When Sarah was not-quite-two and I was not-quite-twelve, she ran headlong off the side of a pier that jutted over the frothy waves and shattered rocks of a beach on the West Coast. Or she would have, if I had not grabbed her shirt collar in the moment between her launch into space and her inability to fly.
I stood by the pier rails and was in the perfect position to grab her, but even so I made a near-miss of it. She was serious about jumping. Swimming. Flying. I screamed her name and hugged her close, then pushed her away, my hands on her shoulders, shaking her.
“What were you doing?” I said, not wondering if a kid that young could answer that question.
She sighed. “Nother me,” she said, pointing to the rocks below.
All I saw was seagulls screaming away from wave caps.
“Sarah,” I said, shaking my head.
She threw her chubby arms around my neck and planted a kiss on my cheek. “Kay-kay, Linda,” she said. “Nother-me!”
I laughed, astonished. Stupid fearless baby. I hugged her in return, tight. Maybe I cried a little, too.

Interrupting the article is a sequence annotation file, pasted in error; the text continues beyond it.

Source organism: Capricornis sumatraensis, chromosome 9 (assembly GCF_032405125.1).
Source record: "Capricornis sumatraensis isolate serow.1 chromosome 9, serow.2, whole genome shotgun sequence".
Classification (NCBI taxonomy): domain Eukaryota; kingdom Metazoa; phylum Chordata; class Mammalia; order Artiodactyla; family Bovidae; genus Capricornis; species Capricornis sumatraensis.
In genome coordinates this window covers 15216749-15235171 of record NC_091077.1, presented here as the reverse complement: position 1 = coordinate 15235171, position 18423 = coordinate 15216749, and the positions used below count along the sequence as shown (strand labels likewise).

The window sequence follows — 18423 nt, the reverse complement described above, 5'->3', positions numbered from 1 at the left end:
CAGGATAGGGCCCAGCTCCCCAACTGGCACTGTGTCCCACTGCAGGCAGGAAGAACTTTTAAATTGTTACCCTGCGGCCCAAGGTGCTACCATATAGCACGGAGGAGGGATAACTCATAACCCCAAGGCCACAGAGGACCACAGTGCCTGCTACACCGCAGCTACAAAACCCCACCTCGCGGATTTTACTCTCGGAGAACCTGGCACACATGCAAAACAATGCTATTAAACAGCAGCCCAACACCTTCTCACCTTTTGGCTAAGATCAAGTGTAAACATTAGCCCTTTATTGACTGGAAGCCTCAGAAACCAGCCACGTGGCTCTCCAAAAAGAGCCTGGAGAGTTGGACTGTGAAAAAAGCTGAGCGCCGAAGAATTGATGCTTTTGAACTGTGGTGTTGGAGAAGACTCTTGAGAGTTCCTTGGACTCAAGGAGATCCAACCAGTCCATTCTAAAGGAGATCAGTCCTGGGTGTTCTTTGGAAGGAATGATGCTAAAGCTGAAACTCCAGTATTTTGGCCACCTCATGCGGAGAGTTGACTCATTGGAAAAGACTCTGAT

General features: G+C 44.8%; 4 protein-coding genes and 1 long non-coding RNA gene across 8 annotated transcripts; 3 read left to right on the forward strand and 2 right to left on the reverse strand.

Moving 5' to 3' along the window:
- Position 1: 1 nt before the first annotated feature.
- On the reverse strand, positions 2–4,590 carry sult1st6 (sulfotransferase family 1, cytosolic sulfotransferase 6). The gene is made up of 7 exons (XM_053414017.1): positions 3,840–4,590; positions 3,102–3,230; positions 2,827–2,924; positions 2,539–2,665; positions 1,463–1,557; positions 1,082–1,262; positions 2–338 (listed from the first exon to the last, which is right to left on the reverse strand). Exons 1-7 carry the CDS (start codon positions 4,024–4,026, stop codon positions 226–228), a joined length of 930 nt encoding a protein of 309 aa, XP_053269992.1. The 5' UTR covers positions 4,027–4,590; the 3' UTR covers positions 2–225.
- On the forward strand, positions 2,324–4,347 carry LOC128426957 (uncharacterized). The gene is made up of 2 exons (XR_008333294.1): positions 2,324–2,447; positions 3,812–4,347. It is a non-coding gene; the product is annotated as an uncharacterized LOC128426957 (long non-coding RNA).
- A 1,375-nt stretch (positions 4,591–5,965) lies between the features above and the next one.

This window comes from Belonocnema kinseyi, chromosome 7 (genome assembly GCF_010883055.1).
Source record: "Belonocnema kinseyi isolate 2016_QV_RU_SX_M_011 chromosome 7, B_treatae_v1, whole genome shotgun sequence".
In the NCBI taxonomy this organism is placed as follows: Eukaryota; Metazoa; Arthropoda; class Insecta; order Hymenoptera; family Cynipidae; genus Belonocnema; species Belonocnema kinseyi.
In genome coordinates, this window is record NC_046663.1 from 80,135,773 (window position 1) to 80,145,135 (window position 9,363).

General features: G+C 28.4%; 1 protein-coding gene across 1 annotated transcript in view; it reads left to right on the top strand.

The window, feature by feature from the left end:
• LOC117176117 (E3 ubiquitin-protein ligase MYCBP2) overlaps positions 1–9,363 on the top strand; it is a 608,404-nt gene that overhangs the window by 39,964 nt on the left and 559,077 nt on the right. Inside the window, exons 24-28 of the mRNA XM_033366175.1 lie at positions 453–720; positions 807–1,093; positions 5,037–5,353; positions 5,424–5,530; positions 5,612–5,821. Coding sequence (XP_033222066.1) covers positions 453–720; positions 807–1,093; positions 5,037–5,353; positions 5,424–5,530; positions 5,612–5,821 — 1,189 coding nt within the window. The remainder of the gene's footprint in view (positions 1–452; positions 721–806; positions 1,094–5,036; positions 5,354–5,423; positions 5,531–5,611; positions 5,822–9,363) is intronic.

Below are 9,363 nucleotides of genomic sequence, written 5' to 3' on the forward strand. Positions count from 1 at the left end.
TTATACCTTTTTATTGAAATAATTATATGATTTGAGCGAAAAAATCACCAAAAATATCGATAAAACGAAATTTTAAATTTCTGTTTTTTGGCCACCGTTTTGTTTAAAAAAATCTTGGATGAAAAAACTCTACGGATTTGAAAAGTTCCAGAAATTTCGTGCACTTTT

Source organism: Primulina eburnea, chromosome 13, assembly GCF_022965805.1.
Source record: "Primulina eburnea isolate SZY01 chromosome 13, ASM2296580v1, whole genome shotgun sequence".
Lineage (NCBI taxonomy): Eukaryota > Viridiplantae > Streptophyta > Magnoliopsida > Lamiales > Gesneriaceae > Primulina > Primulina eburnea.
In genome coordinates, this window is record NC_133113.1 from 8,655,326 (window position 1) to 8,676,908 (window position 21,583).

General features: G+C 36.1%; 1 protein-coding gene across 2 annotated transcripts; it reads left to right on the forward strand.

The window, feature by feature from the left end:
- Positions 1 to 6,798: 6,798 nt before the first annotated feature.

Sarah’s run caught our parents flat-footed. The constant background hiss of their angry conversation cut off in mid-accusation. They rushed to catch up with us. Mom wrenched Sarah away.
“What are you doing to her?” she screamed.
Dad gave me his #1 considering stare. He waited to speak until Mom and Sarah walked a few yards away.
“Fair leap, that,” he said. “Saved us the cost of a funeral.”
I stood up.
“Dad,” I said. “I caught her.” I hoped for praise. Didn’t I deserve it?
Dad had gotten quiet since he and Mom began arguing. I guess he reserved all his words for her. He didn’t say anything, just turned away from me. He walked fast and grabbed Sarah’s hand. She beamed up at him.
I followed along behind. They walked in silence until the end of the pier before starting their argument again. Sarah ran back to me and grabbed my hand.
“Sister,” she said.